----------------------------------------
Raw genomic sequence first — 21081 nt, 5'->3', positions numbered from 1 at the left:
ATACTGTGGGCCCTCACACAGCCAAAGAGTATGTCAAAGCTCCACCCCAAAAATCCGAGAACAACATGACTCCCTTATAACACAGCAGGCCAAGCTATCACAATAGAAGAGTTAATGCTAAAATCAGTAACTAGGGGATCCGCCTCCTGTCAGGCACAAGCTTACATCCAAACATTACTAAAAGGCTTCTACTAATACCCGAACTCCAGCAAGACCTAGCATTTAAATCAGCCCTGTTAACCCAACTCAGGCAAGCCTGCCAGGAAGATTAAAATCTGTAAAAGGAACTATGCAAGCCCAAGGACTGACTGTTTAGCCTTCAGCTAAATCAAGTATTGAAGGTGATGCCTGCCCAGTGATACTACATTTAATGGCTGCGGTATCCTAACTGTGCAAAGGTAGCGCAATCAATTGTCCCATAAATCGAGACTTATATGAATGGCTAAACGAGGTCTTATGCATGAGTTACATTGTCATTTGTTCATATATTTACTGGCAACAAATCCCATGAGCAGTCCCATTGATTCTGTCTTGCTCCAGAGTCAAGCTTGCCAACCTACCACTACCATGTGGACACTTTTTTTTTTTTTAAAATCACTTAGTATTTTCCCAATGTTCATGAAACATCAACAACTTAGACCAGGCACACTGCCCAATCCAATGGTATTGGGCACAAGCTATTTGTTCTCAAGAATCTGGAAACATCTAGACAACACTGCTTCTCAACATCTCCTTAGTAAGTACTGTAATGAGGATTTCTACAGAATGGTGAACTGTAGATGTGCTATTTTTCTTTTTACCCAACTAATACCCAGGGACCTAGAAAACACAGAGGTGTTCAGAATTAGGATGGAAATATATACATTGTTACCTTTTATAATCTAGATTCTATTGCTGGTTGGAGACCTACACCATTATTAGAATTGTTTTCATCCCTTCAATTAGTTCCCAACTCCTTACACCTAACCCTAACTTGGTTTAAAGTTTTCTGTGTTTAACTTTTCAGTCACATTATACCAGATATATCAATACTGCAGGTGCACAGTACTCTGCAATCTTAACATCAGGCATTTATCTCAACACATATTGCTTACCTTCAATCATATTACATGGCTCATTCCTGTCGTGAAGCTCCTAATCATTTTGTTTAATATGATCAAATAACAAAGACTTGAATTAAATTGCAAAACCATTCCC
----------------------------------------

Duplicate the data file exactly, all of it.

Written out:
Raw genomic sequence first — 21081 nt, 5'->3', positions numbered from 1 at the left:
ATACTGTGGGCCCTCACACAGCCAAAGAGTATGTCAAAGCTCCACCCCAAAAATCCGAGAACAACATGACTCCCTTATAACACAGCAGGCCAAGCTATCACAATAGAAGAGTTAATGCTAAAATCAGTAACTAGGGGATCCGCCTCCTGTCAGGCACAAGCTTACATCCAAACATTACTAAAAGGCTTCTACTAATACCCGAACTCCAGCAAGACCTAGCATTTAAATCAGCCCTGTTAACCCAACTCAGGCAAGCCTGCCAGGAAGATTAAAATCTGTAAAAGGAACTATGCAAGCCCAAGGACTGACTGTTTAGCCTTCAGCTAAATCAAGTATTGAAGGTGATGCCTGCCCAGTGATACTACATTTAATGGCTGCGGTATCCTAACTGTGCAAAGGTAGCGCAATCAATTGTCCCATAAATCGAGACTTATATGAATGGCTAAACGAGGTCTTATGCATGAGTTACATTGTCATTTGTTCATATATTTACTGGCAACAAATCCCATGAGCAGTCCCATTGATTCTGTCTTGCTCCAGAGTCAAGCTTGCCAACCTACCACTACCATGTGGACACTTTTTTTTTTTTTAAAATCACTTAGTATTTTCCCAATGTTCATGAAACATCAACAACTTAGACCAGGCACACTGCCCAATCCAATGGTATTGGGCACAAGCTATTTGTTCTCAAGAATCTGGAAACATCTAGACAACACTGCTTCTCAACATCTCCTTAGTAAGTACTGTAATGAGGATTTCTACAGAATGGTGAACTGTAGATGTGCTATTTTTCTTTTTACCCAACTAATACCCAGGGACCTAGAAAACACAGAGGTGTTCAGAATTAGGATGGAAATATATACATTGTTACCTTTTATAATCTAGATTCTATTGCTGGTTGGAGACCTACACCATTATTAGAATTGTTTTCATCCCTTCAATTAGTTCCCAACTCCTTACACCTAACCCTAACTTGGTTTAAAGTTTTCTGTGTTTAACTTTTCAGTCACATTATACCAGATATATCAATACTGCAGGTGCACAGTACTCTGCAATCTTAACATCAGGCATTTATCTCAACACATATTGCTTACCTTCAATCATATTACATGGCTCATTCCTGTCGTGAAGCTCCTAATCATTTTGTTTAATATGATCAAATAACAAAGACTTGAATTAAATTGCAAAACCATTCCC